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Making sail

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A sail is any type of surface intended to move a vessel, vehicle or rotor by being placed in the wind. It is in essence a wing used for propulsion. Sails are can be made from various materials and strengthened using specific liquid mixtures.

Source materials[edit]

Any type of natural material also used to make textile can be used, knowingly: cotton, wool, kashmere, hemp, sisal, silk, kenaf, jute, ramie, linen, lyocell

Doping[edit]

Doping, or impregnating the textile with a liquid to make it tougher can also be done. Since most sails are intented for outdoor use, it is often a good idea to this this as it increases the life span of the sail.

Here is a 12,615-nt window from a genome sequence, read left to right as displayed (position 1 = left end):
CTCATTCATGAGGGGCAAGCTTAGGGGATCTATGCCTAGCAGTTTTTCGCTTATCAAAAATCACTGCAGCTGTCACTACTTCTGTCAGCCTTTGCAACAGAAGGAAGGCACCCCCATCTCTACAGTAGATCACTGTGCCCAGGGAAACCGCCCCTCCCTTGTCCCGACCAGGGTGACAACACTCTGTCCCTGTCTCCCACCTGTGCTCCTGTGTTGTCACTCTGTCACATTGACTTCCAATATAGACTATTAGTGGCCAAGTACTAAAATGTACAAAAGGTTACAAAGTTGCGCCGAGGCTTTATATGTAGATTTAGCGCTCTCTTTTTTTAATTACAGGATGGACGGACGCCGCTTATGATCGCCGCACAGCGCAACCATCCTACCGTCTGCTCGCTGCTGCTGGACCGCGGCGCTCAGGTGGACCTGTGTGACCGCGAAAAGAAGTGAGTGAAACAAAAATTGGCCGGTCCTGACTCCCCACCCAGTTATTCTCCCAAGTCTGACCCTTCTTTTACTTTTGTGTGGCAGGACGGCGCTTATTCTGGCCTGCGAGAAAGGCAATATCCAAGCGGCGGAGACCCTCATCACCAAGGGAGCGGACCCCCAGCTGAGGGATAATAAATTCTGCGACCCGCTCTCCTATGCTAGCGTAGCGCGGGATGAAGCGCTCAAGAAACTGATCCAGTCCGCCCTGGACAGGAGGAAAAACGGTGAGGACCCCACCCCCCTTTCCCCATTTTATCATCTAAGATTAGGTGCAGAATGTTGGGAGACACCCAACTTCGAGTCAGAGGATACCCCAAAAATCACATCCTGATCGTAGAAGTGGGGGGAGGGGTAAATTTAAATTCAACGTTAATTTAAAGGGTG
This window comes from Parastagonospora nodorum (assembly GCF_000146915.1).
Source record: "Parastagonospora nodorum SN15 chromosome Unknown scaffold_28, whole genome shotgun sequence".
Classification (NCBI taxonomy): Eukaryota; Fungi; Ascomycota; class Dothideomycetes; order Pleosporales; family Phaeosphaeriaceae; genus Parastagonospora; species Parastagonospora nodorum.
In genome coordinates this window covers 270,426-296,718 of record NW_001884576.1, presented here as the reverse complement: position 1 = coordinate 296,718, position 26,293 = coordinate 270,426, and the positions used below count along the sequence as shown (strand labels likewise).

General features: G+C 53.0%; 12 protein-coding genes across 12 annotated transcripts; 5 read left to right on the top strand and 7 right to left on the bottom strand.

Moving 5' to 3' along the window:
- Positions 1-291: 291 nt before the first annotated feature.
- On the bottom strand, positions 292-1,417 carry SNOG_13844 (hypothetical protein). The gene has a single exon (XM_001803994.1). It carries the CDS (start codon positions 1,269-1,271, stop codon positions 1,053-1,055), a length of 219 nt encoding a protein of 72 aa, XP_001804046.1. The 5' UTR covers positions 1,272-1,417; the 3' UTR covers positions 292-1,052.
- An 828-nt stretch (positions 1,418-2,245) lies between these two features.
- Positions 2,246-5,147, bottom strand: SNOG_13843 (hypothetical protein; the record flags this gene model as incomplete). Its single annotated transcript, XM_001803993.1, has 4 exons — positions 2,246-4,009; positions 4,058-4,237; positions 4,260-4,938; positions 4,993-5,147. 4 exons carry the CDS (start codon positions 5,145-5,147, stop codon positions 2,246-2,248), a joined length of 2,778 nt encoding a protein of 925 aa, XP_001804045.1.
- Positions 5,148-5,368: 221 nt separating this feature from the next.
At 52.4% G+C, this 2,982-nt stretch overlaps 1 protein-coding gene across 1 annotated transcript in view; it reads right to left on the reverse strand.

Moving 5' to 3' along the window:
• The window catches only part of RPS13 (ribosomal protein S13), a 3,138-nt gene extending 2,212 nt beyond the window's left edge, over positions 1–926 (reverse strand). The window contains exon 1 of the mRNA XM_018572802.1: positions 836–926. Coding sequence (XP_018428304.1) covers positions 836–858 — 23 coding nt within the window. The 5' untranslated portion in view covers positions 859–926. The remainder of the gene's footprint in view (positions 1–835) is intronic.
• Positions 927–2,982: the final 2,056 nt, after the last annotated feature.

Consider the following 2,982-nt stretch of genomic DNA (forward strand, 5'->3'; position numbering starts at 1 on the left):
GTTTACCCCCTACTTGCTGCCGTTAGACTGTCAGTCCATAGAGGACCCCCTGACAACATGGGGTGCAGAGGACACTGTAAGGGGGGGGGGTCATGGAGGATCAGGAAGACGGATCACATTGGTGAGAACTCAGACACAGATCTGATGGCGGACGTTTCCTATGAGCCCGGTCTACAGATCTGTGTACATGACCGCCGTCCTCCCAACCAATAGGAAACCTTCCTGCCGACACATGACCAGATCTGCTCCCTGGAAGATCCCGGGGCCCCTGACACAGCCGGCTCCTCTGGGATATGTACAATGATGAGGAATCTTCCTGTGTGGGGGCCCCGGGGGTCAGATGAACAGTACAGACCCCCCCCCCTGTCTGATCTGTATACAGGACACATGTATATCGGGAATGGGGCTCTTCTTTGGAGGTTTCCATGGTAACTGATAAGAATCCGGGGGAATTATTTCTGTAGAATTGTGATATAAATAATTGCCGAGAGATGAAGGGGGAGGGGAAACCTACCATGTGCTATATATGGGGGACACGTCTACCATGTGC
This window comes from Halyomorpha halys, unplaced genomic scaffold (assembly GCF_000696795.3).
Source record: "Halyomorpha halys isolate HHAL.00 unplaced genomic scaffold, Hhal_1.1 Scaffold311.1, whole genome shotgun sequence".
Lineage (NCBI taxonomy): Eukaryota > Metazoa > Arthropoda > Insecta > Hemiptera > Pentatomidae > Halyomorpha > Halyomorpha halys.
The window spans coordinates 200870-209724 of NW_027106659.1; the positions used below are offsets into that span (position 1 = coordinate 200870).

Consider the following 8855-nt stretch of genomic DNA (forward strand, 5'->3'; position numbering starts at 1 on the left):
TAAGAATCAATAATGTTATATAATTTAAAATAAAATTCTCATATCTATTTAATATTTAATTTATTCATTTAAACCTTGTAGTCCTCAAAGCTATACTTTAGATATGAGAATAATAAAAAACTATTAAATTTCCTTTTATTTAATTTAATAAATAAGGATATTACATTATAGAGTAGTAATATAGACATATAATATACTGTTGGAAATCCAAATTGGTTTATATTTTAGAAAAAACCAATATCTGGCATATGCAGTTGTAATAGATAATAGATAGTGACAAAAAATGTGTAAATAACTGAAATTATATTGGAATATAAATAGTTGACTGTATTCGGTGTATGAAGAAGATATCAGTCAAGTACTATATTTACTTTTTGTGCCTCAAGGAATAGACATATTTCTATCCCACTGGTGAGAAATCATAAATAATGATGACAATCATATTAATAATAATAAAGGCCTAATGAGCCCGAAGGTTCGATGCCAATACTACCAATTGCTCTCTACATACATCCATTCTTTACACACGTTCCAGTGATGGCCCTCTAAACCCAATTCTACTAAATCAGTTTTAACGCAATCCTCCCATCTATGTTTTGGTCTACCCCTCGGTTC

Throughout history, a variety of dopes has been developed:

  • a popular dope for windmill sails was: 10 liter water, combined with 0,75 liter linseed oil, 0,75 liter grease, and 1 kg of bolus. [1][2]
  • cellulose_acetate
  • cellulose acetate butyrate
  • nitrocellulose
  • certain other lacquers, varnishes, resins ...

Synthetic dopes are often better in toughening the textile, and thus require only treatment or only a few treatments a year. However, the products can be a lot harder to attain, cost more and are environmentally unfriendly. Due to the latter issue, it is also advisable that the textile is burned when it becomes worn.

External links[edit]

References[edit]

  1. Werken met molens by Werkgroep West-Vlaamse Molens v.z.w.
  2. Bolus used for windmill sail